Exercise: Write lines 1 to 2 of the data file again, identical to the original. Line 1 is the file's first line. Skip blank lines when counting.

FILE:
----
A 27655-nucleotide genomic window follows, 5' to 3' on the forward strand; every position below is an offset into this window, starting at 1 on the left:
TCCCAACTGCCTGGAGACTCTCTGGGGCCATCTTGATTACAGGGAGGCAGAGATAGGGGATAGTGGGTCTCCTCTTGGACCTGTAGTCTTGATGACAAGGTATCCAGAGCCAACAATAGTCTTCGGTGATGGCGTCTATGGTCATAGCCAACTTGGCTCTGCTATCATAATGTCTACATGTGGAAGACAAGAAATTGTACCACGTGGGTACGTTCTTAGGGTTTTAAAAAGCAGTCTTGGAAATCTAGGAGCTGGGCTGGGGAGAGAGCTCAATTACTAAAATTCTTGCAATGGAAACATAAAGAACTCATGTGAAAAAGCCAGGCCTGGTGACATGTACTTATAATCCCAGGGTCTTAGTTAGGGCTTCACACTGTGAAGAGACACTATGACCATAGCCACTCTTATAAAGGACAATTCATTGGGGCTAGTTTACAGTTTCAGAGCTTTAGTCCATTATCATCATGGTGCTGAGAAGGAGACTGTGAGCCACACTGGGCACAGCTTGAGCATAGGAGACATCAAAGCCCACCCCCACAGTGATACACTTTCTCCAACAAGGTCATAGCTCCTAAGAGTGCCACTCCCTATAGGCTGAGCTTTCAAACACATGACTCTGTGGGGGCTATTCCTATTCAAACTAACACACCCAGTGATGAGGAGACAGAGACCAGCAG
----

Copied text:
A 27655-nucleotide genomic window follows, 5' to 3' on the forward strand; every position below is an offset into this window, starting at 1 on the left:
TCCCAACTGCCTGGAGACTCTCTGGGGCCATCTTGATTACAGGGAGGCAGAGATAGGGGATAGTGGGTCTCCTCTTGGACCTGTAGTCTTGATGACAAGGTATCCAGAGCCAACAATAGTCTTCGGTGATGGCGTCTATGGTCATAGCCAACTTGGCTCTGCTATCATAATGTCTACATGTGGAAGACAAGAAATTGTACCACGTGGGTACGTTCTTAGGGTTTTAAAAAGCAGTCTTGGAAATCTAGGAGCTGGGCTGGGGAGAGAGCTCAATTACTAAAATTCTTGCAATGGAAACATAAAGAACTCATGTGAAAAAGCCAGGCCTGGTGACATGTACTTATAATCCCAGGGTCTTAGTTAGGGCTTCACACTGTGAAGAGACACTATGACCATAGCCACTCTTATAAAGGACAATTCATTGGGGCTAGTTTACAGTTTCAGAGCTTTAGTCCATTATCATCATGGTGCTGAGAAGGAGACTGTGAGCCACACTGGGCACAGCTTGAGCATAGGAGACATCAAAGCCCACCCCCACAGTGATACACTTTCTCCAACAAGGTCATAGCTCCTAAGAGTGCCACTCCCTATAGGCTGAGCTTTCAAACACATGACTCTGTGGGGGCTATTCCTATTCAAACTAACACACCCAGTGATGAGGAGACAGAGACCAGCAG